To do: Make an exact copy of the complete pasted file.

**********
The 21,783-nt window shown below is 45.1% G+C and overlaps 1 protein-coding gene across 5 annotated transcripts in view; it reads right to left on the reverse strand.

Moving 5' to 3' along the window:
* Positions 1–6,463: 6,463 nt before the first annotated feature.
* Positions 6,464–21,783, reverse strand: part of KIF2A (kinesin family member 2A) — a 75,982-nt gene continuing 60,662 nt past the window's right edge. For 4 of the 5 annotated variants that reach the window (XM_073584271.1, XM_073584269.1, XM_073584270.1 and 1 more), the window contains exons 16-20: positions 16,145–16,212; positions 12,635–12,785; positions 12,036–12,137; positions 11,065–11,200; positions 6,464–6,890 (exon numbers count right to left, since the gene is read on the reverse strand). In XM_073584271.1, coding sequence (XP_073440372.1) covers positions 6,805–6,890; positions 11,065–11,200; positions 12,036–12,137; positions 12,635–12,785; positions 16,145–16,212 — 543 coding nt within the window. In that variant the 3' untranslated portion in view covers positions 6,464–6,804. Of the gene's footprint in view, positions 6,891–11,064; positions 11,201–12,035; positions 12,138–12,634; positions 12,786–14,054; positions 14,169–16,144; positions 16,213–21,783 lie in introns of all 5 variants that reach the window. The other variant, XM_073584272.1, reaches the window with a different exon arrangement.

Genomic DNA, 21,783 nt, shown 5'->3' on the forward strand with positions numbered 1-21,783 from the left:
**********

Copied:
The 21,783-nt window shown below is 45.1% G+C and overlaps 1 protein-coding gene across 5 annotated transcripts in view; it reads right to left on the reverse strand.

Moving 5' to 3' along the window:
* Positions 1–6,463: 6,463 nt before the first annotated feature.
* Positions 6,464–21,783, reverse strand: part of KIF2A (kinesin family member 2A) — a 75,982-nt gene continuing 60,662 nt past the window's right edge. For 4 of the 5 annotated variants that reach the window (XM_073584271.1, XM_073584269.1, XM_073584270.1 and 1 more), the window contains exons 16-20: positions 16,145–16,212; positions 12,635–12,785; positions 12,036–12,137; positions 11,065–11,200; positions 6,464–6,890 (exon numbers count right to left, since the gene is read on the reverse strand). In XM_073584271.1, coding sequence (XP_073440372.1) covers positions 6,805–6,890; positions 11,065–11,200; positions 12,036–12,137; positions 12,635–12,785; positions 16,145–16,212 — 543 coding nt within the window. In that variant the 3' untranslated portion in view covers positions 6,464–6,804. Of the gene's footprint in view, positions 6,891–11,064; positions 11,201–12,035; positions 12,138–12,634; positions 12,786–14,054; positions 14,169–16,144; positions 16,213–21,783 lie in introns of all 5 variants that reach the window. The other variant, XM_073584272.1, reaches the window with a different exon arrangement.

Genomic DNA, 21,783 nt, shown 5'->3' on the forward strand with positions numbered 1-21,783 from the left: